The finding was that Drew solicited Mikus to an act of prostitution. The plaintiff further argues that Mikus’ testimony as to what occurred in the “champagne room” was not an act of prostitution. However, such a determination is not necessary because the finding was only with reference to soliciting to prostitution and the testimony with regard to that is uncontradicted. When we consider the type of dancing engaged in by Drew and the other entertainers, together with the other evidence in the record, it is apparent that the entire atmosphere of the “night club” was lewd and obscene. In our opinion there was sufficient evidence in the record to sustain the finding and order of the Liquor Control Commission.

We find no merit in the contention of the plaintiff that since Drew belonged to a union he was not her employer. He hired her. She worked in his place of business, followed his instruction and was paid by him. Nothing further is required.

This suit was brought under the Administrative Eeview Act, which spells out the procedure in such *343cases. Administrative agencies are under the Act if the law creating them so provides. The Act covers any action to review judicially a final decision of any such administrative agency. It provides that the action shall be commenced by the filing of a complaint, the form of which is specifically set out; that summons shall be issued; and that an answer shall be filed by the administrative agency, which ordinarily shall consist of the original or certified copy of the entire record of proceedings under review, including the findings and decision. It further provides that the court shall hear and determine the action with all convenient speed. No new or additional evidence can be heard by the court. The findings and conclusions of the administrative agency on questions of fact shall be held to be prima facie true and correct. The Circuit or Superior Court on review shall have the power to affirm or reverse the decision of the administrative agency in whole or in part, and it may send the case back to the administrative agency for the purpose of taking additional evidence. The Act also contains a provision for review by the Appellate Court. It states that the provisions of the Civil Practice Act apply to all proceedings under the Act unless otherwise provided for therein.

When a decision of an administrative agency is brought on appeal to the Circuit or Superior Court under the provisions of the Administrative Review Act, the question primarily presented to the court is whether or not the findings and decision of the administrative agency are against the manifest weight of the evidence, and that must be determined by the court from the record before it. “The function of the Circuit Court or Superior Court in acting as the primary court of review of the finding of an administrative agency is much different from its function in passing on the verdict of the jury returned in a case *344tried before it. In the latter ease the court has the duty and right to consider the weight of the evidence and to grant a new trial if the verdict is not sustained by a preponderance of the evidence. In the former it can only set aside the finding of the administrative agency if the finding is against the manifest weight of the evidence, and the Appellate Court has no greater right.” Adamek v. Civil Service Commission of Chicago, 17 Ill.App.2d 11, 149 N.E.2d 466, and cases cited therein. The same rule is laid down in Parker v. Dept. of Registration & Education, 5 Ill.2d 288, 125 N.E.2d 494. The function of the Appellate Court as the secondary court of review is precisely the same as that of the Superior and Circuit Courts as the primary courts of review under the Act.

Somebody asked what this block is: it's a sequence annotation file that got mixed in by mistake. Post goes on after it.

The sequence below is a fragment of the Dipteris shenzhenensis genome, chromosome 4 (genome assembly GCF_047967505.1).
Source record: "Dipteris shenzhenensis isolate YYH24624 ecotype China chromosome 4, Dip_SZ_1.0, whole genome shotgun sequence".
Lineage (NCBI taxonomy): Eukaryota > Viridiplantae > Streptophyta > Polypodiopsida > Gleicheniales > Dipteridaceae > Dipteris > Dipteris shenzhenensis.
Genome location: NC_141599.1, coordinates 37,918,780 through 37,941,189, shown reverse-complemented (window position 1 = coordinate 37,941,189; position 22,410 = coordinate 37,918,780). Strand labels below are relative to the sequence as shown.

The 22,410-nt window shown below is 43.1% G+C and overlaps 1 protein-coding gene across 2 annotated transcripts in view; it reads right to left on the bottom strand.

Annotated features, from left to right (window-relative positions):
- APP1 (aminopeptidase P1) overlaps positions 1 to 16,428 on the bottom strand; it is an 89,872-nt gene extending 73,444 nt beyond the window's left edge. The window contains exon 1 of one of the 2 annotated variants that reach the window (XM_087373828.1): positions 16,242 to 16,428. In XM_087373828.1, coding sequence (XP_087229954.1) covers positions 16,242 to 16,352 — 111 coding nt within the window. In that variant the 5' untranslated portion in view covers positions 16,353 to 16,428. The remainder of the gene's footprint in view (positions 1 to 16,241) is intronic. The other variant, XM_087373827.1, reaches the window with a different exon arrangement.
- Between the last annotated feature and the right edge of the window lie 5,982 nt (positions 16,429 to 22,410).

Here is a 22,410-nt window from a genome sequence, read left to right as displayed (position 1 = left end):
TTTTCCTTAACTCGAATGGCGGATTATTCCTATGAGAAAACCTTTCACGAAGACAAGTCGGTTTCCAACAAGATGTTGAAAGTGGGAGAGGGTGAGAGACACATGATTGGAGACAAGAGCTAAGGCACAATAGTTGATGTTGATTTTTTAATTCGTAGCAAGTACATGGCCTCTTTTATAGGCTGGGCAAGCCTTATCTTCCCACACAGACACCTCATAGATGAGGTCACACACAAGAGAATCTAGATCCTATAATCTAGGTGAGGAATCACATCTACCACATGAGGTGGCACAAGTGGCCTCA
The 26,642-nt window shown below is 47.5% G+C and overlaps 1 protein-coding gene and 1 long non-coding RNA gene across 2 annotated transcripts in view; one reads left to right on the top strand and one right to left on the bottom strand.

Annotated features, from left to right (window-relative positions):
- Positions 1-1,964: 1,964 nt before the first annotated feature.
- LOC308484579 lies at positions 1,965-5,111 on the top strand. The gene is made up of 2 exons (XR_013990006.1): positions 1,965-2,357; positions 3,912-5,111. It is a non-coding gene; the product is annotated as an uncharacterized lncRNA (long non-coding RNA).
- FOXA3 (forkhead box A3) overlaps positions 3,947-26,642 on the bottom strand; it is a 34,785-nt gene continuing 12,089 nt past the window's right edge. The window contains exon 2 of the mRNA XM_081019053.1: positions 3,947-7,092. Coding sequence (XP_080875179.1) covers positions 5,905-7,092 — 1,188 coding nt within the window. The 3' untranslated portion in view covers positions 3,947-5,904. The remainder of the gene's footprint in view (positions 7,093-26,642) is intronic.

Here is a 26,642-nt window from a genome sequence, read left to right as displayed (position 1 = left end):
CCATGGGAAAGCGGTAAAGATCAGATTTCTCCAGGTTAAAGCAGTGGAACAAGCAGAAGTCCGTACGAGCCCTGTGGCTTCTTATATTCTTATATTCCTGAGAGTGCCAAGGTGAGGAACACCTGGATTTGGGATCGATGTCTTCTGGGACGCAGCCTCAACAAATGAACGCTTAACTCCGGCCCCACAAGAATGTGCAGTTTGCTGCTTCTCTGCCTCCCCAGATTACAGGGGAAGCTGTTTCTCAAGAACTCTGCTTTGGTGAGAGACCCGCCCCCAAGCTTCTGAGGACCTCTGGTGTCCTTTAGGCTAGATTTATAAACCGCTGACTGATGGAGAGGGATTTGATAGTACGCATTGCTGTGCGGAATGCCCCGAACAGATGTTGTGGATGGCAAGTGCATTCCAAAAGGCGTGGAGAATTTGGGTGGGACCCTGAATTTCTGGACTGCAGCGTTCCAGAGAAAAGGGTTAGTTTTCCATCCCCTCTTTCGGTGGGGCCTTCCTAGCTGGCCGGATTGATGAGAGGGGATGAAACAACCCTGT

The Liquor Control Commission of the State of Illinois found that the charges made against the plaintiff that he permitted solicitation to prostitution in his licensed premises and solicitation of sales of alcoholic liquor upon the said premises by an employee or employees or other persons in charge of the premises in violation of the ordinances of Calumet City, Illinois and the revised statutes of the State of Illinois are sustained by the evidence adduced before the Commission. In this case both the trial court and the Liquor Control Commission found that Drew, with the permission of the plaintiff, solicited Mikus for the purpose of prostitution in the tavern premises and the trial court found that the findings of the Liquor Control Commission are “not contrary to law and are not against the manifest weight of the evidence.” The trial court affirmed the order of the said Commission revoking the license of the plaintiff. The trial court and the Liquor Control Commission also found that Drew, with the permission of the plaintiff, solicited Mikus for the purchase of alcoholic liquor for reward or compensation. The latter finding is not sustained *345by tbe evidence. There is no evidence that a commission was paid Drew for the liquor purchased for her by Mikus. The fact that that finding is not supported by the evidence is immaterial since the finding of solicitation to prostitution is sufficient to support the revocation of plaintiff’s license.